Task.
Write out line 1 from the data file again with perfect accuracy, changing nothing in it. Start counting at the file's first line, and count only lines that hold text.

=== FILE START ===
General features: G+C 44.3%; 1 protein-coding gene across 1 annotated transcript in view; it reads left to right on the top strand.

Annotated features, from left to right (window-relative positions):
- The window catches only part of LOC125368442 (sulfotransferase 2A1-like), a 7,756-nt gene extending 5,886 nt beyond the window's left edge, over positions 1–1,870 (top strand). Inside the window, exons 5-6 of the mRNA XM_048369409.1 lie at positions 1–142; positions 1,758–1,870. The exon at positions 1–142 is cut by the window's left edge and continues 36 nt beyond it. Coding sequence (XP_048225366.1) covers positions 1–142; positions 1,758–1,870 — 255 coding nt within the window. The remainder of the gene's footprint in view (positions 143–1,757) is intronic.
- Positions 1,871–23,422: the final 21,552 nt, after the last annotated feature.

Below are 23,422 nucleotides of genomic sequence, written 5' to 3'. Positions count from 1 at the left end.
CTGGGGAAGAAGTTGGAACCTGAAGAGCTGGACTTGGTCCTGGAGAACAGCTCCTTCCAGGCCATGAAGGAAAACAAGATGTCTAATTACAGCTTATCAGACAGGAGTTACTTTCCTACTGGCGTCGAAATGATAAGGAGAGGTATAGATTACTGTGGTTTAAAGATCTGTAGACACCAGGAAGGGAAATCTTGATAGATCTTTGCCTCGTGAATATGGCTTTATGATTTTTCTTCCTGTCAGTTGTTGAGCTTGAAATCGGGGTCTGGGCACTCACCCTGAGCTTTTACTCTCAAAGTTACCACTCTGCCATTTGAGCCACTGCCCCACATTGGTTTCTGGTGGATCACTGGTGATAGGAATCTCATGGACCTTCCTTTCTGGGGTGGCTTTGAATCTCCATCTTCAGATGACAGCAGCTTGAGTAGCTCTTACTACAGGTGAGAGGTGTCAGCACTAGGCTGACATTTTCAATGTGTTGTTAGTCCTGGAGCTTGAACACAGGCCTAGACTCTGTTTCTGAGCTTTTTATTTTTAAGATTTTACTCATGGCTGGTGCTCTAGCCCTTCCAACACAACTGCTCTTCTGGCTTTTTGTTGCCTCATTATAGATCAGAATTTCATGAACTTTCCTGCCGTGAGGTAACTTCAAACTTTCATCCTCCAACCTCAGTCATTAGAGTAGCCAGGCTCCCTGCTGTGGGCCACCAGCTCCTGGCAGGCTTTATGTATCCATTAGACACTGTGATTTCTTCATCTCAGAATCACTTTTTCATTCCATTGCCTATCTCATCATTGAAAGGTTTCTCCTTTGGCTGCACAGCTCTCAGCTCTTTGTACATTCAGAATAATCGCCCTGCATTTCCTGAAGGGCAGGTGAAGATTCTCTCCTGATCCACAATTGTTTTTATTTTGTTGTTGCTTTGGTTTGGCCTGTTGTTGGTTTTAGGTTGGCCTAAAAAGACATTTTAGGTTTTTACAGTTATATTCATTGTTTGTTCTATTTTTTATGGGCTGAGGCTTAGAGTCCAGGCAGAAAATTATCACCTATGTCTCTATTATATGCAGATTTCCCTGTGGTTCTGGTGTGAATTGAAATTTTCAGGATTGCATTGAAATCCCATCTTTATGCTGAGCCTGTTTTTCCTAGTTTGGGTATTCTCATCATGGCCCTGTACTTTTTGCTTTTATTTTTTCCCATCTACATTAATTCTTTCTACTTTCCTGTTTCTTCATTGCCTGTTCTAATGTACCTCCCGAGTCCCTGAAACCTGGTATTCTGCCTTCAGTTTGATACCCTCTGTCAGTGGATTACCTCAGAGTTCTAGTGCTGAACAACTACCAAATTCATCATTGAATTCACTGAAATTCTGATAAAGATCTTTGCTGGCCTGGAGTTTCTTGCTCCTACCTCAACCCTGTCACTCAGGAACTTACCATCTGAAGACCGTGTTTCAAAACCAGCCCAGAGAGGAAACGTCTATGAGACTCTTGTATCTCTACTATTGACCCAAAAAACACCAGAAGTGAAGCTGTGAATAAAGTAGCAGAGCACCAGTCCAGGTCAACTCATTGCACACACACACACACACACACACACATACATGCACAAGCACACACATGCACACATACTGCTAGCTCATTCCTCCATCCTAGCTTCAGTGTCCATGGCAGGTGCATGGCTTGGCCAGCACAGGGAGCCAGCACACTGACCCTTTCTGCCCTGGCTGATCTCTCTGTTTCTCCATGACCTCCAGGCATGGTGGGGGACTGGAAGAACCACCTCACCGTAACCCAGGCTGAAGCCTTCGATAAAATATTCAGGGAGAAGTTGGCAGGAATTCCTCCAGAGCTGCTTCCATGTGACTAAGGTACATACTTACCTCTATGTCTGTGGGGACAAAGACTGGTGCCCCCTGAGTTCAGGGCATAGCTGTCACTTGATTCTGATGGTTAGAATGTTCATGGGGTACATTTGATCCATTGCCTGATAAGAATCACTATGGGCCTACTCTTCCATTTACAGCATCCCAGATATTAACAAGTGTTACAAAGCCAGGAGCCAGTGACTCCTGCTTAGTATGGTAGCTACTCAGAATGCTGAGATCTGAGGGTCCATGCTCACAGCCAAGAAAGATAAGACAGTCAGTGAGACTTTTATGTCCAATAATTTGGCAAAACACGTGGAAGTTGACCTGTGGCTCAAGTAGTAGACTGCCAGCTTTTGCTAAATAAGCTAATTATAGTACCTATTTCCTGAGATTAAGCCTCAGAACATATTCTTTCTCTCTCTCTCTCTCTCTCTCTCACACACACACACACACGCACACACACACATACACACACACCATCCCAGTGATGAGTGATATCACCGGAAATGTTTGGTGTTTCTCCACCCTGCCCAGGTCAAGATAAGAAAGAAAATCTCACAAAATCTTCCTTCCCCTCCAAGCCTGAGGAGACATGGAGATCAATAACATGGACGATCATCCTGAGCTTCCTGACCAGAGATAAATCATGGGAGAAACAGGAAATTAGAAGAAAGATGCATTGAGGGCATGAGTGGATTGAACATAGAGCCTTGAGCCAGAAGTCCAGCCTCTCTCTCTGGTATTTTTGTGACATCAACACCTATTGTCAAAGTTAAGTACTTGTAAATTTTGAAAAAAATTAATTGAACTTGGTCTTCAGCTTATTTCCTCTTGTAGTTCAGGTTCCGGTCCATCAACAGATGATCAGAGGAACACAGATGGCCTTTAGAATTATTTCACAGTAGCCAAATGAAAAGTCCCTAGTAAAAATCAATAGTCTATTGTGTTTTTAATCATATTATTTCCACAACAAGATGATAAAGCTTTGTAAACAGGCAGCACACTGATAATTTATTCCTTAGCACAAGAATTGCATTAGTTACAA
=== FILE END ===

General features: G+C 44.3%; 1 protein-coding gene across 1 annotated transcript in view; it reads left to right on the top strand.